The percentages of patients whose AUC (0-12) estimates were below, within and above the target ranges associated with MMF and EC-MPS, respectively, are reported in Table 3. A target MPA AUC (0-12) range of 30 to 60 mg·hr/L was achieved in 46% and 36% of the MMF and EC-MPS groups, respectively. A large proportion of patients presented MPA AUC (0-12) values of more than 60 mg·hr/L (54% and 62% in MMF and EC-MPS groups, respectively; P = 0.252).
The numbers and percentages of patients who had an MPA AUC (0-12) value of greater than 60 mg·hr/L are presented in Fig. 1. More than 80% of patients who received 1,000 mg of MMF had AUC (0-12) value of greater than 60 mg·hr/L as compared with 56.25% with equivalent EC-MPS dosing (P = 0.170). Meanwhile, 18 patients (75%) who received 1,080 mg of EC-MPS had AUC (0-12) values above the target range in comparison with 10 patients (43.48%) on 1,500 mg of MMF (P = 0.028). In the 2,000-mg MMF and 1,440-mg EC-MPS groups, the percentages were 55% and 40%, respectively (P = 0.440).
The correlation between MPA C0 and the predicted AUC is shown in Table 4. A poor correlation was found to exist between the variable in the two groups, with no statistically significant difference.


The current study was conducted to evaluate the AUC and C0 of both MMF and EC-MPS with the concomitant use of omeprazole. The results suggested the absence of any significant difference in both AUC (0-12) and C0 between the groups (P > 0.05), which indicates that stable renal transplant recipients who use omeprazole could be safely shifted between MMF and EC-MPS if needed. At the same time, the concentration of MPA at C1.5 was significantly higher in the MMF group but was higher at C3.5 in the EC-MPS group (P = 0.049 and P < 0.001, respectively).
The AUC (0-12) is a decisive parameter by which to evaluate patient exposure to MPA as it is directly related to unwanted effects and medication outcomes [25]. To accurately calculate it, at least 10 blood samples much be collected over 12 hours; thus, this method is costly and difficult to adopt, especially in outpatient departments. As such, limited sampling strategies and pharmacokinetic models have emerged that are simpler to use to estimate the MPA AUC in such settings [26,-28].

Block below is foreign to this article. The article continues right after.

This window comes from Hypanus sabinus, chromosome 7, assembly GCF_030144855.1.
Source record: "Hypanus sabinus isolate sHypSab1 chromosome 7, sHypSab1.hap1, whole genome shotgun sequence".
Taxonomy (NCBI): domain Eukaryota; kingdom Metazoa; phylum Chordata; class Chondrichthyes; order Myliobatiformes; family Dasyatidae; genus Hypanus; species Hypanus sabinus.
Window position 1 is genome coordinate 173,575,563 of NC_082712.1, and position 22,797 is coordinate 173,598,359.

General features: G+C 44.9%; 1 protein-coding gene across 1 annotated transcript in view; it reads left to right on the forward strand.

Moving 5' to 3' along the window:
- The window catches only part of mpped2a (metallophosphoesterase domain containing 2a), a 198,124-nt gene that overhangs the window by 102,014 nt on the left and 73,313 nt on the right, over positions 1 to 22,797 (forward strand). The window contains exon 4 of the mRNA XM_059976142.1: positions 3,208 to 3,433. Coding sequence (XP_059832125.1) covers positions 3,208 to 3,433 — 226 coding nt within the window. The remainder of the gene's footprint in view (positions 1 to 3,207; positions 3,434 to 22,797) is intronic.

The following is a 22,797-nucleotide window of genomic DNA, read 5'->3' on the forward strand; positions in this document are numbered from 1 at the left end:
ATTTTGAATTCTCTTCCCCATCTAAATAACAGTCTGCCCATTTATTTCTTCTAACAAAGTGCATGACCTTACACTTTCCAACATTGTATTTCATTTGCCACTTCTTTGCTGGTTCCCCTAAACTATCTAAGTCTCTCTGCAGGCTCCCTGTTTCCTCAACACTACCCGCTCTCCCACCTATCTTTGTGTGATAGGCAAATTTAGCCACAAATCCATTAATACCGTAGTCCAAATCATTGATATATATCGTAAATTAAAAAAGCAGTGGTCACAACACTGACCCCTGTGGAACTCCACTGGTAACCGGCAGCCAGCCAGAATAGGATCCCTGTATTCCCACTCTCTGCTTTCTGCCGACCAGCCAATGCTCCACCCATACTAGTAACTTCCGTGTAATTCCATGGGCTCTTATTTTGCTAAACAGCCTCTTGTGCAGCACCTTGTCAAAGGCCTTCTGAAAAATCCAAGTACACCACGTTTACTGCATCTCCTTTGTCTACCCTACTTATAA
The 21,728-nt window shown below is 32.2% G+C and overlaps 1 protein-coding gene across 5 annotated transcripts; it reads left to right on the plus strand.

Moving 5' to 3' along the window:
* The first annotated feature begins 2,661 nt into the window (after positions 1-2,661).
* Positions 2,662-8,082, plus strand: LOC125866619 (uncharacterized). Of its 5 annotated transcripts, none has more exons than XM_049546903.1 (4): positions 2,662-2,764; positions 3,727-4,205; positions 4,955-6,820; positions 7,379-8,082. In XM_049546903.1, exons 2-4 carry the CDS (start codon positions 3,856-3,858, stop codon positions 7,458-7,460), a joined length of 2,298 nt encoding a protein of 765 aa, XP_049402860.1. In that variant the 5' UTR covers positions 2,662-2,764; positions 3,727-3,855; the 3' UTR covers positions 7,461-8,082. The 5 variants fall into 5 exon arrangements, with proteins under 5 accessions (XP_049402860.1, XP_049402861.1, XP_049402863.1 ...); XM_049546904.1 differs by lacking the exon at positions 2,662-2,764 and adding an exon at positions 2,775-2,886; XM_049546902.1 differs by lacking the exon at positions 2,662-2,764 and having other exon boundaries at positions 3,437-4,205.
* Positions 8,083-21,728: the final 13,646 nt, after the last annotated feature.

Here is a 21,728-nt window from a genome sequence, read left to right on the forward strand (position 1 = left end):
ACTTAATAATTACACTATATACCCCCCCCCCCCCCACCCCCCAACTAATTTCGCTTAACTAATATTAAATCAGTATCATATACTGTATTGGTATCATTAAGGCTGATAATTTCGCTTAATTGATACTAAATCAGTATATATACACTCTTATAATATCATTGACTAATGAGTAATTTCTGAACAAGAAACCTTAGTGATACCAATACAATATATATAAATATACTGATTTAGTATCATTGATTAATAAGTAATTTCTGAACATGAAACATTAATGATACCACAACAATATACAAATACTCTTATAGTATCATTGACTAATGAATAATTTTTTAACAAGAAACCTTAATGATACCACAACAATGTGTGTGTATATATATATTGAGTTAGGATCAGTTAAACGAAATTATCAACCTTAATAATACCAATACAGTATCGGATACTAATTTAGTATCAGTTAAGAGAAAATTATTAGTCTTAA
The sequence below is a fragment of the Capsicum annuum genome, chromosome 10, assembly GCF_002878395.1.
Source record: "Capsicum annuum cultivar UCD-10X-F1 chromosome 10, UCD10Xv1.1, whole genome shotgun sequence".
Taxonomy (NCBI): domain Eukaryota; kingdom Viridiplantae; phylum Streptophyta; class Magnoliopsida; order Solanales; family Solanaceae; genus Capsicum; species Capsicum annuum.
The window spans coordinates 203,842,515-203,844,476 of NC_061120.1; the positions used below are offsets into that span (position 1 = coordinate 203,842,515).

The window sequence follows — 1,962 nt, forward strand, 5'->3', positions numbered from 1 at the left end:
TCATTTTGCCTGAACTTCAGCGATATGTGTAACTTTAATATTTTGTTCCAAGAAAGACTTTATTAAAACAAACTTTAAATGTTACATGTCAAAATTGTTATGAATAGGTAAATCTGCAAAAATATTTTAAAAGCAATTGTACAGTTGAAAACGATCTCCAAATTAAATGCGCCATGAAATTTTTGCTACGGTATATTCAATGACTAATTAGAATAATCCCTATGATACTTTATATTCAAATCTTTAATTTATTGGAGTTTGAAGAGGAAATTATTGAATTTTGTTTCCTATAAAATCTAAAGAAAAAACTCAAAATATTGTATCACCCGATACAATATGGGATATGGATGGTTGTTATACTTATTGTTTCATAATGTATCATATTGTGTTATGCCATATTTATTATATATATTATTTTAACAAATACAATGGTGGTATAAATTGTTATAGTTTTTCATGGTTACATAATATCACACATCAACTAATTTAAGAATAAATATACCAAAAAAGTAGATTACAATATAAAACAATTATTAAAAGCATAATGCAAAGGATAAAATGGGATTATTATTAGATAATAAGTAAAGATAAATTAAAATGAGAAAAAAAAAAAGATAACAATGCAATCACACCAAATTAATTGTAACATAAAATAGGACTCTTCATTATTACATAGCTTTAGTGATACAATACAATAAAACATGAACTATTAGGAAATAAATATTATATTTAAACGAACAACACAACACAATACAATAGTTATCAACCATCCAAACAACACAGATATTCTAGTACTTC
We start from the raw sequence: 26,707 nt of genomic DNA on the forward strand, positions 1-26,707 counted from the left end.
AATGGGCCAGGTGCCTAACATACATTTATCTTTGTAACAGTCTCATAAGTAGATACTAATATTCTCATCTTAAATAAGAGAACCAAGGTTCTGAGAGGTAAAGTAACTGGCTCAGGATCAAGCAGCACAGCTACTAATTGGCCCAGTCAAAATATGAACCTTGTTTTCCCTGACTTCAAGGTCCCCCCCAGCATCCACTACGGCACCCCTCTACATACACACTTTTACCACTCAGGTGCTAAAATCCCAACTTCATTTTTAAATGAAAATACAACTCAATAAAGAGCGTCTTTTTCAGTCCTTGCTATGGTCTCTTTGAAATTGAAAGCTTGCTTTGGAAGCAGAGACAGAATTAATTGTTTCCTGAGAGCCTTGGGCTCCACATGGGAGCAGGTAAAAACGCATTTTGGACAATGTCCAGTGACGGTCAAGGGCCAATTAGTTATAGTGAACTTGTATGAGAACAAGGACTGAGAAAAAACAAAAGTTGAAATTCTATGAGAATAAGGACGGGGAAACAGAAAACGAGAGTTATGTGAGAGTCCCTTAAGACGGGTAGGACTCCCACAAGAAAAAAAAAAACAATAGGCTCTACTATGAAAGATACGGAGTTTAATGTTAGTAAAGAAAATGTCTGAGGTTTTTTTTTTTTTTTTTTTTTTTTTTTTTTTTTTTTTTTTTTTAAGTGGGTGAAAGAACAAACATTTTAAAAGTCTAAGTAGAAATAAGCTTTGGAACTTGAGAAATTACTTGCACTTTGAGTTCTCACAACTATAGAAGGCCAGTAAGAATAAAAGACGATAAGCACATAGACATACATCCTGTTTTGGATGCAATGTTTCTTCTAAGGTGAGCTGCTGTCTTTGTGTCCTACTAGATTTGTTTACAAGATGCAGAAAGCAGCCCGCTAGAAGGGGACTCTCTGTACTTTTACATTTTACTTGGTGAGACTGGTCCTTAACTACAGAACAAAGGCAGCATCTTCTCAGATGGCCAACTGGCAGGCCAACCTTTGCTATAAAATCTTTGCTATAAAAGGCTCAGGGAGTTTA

Musuamba et al [24] previously developed a multiple linear regression model for monitoring MPA concomitantly administered with tacrolimus within four hours following dose administration. In their study, these authors compared the outcomes of many prediction models to the measured AUCs in transplant patients receiving either MMF or EC-MPS along with tacrolimus [24] and concluded that the equation AUC (0-12) = 16.5 + 4.9 × C1.5 + 6.7 × C3.5, with a regression coefficient (r2) of 0.82, is the most accurate and precise model by which to predict MPA total exposure. In the Hamed Al-Essa outpatient clinic, it was deemed appropriate to use this equation to predict the MPA AUC during the scheduled outpatient appointments.
As a PPI, omeprazole increases the gastric pH, which might affect the absorption process of co-administered oral medications, especially those that are formulated to be absorbed in low pH conditions like MMF. On the other hand, the effect of PPI was expected to be diminished in correlation with intestine-absorbed drugs like EC-MPS. Previous results on the effect of omeprazole on MPA PK are conflicting. For instance, in the study by Xu et al [18], omeprazole was reported to significantly decrease the MPA AUC by at least 35% during co-administration with MMF as compared with EC-MPS. Meanwhile, in the study by Fernandez-Rivera et al [29], both MMF and EC-MPS patients showed greater exposure to MPA with the use of omeprazole as compared with in nonomeprazole patients. In the current study, the EC-MPS group showed nonsignificantly higher MPA AUC values when compared with those of the MMF group, which were comparable to those reported by David-Neto et al [30].
David-Neto et al [30] also mentioned in their analysis that the reduction effect of omeprazole on MPA PK can be observed only in the first week during the first year of transplantation, thereafter becoming clinically irrelevant. As such, the time after transplantation could be used as an explanation for the discrepancies observed between the results of previous studies. For example, omeprazole significantly affected MPA pharmacokinetic parameters in the study by Xu et al [18], who investigated MPA samples from newly transplanted patients, while this study and that by Fernandez-Rivera et al [29] assessed the effect after six months of transplantation; in particular, the mean time after transplant in this study was more than 80 months in both groups.